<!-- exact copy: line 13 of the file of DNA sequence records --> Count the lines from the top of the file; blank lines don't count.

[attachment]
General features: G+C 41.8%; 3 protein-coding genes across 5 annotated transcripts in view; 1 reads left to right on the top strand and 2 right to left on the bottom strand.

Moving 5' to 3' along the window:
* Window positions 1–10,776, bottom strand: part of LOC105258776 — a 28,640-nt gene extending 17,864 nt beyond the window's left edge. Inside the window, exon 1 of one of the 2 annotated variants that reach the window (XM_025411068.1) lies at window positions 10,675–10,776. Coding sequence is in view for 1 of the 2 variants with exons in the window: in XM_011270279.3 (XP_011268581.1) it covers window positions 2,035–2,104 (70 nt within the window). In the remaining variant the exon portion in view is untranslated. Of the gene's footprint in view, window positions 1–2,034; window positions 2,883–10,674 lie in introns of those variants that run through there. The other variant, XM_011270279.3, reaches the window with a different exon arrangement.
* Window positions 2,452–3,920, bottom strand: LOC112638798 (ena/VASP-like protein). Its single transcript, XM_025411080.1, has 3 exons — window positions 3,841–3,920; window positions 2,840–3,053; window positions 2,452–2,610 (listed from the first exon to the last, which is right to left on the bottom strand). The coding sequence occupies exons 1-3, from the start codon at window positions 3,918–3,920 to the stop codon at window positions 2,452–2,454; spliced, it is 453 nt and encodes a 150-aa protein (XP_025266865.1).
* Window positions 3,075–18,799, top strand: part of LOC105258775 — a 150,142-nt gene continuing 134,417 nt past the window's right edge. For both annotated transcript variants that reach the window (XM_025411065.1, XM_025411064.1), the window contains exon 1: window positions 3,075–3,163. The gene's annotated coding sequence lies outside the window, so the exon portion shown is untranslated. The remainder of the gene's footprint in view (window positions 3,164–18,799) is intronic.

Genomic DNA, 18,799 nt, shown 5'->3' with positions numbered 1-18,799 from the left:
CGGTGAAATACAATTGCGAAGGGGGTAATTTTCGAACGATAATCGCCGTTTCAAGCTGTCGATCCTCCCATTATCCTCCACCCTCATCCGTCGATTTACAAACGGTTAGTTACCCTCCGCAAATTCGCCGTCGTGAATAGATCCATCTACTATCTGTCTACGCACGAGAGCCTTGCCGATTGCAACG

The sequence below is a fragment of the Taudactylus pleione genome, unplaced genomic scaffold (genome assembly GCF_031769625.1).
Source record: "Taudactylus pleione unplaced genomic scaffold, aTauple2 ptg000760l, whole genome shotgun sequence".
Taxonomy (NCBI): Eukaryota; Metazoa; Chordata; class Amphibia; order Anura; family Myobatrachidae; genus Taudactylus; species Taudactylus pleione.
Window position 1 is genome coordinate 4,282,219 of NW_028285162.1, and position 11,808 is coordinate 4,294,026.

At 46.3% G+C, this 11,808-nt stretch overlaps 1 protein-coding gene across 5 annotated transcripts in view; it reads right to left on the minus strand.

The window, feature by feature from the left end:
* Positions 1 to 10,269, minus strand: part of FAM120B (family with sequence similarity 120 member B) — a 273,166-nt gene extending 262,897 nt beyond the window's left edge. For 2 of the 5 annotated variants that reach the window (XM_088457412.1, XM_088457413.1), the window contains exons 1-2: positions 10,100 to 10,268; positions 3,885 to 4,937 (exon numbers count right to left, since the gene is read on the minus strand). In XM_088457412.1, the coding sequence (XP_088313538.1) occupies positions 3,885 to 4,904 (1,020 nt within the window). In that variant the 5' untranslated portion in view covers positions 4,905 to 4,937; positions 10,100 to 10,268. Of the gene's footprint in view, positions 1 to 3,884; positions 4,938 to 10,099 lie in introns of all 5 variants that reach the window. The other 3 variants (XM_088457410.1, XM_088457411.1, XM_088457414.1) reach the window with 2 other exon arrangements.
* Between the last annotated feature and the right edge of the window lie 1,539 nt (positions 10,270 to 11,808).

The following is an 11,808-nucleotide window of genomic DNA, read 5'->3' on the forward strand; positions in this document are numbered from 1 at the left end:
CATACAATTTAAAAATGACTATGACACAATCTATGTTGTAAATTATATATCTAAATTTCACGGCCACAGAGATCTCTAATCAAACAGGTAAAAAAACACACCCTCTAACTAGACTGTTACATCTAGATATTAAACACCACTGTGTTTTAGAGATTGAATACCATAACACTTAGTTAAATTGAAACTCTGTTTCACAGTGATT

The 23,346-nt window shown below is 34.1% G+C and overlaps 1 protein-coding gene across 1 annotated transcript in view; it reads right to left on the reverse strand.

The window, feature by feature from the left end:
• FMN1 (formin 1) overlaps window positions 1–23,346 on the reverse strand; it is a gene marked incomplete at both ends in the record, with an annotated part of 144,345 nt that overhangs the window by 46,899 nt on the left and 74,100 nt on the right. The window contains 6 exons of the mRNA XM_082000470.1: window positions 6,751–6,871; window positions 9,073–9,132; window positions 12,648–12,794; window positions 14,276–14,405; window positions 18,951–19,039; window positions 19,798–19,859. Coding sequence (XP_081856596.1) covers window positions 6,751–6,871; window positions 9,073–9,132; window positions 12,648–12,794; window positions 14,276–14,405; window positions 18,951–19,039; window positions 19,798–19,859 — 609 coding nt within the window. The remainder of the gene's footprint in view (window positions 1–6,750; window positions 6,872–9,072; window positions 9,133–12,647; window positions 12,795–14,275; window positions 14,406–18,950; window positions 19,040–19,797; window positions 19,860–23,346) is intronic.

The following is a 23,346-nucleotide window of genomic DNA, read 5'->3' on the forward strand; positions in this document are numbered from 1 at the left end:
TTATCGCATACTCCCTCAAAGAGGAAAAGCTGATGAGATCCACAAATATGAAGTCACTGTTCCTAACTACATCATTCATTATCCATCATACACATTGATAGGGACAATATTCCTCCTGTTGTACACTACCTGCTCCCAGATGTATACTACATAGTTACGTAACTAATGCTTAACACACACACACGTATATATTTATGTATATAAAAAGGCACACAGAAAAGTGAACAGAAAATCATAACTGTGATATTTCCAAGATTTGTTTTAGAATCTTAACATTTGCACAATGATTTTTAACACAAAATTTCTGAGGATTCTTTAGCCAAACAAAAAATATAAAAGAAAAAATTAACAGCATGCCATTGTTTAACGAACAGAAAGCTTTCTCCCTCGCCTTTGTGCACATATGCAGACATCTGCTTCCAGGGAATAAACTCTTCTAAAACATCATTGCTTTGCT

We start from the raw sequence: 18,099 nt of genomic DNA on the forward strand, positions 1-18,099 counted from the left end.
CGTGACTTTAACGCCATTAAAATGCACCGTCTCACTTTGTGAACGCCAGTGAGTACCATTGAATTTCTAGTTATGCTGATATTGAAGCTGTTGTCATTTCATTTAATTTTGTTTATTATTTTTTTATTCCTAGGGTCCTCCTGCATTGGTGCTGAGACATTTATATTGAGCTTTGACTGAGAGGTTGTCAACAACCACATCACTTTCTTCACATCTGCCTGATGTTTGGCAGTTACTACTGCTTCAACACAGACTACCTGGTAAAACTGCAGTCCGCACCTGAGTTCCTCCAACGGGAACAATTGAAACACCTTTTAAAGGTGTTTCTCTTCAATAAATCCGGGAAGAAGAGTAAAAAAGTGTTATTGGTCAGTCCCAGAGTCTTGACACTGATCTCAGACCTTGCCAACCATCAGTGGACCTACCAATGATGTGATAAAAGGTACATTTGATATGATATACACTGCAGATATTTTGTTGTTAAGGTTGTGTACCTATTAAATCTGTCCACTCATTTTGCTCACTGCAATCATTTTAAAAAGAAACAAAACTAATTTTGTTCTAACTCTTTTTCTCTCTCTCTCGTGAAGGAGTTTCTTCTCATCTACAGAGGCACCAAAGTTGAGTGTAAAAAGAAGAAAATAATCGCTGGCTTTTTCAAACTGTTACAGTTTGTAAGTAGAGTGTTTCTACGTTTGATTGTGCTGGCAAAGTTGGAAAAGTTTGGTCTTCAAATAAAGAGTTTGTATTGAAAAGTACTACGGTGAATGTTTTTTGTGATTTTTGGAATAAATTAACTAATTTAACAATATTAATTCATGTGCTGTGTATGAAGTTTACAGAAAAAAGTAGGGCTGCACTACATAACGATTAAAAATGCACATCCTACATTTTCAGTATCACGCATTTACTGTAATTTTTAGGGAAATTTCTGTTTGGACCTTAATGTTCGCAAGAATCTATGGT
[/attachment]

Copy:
The window, feature by feature from the left end: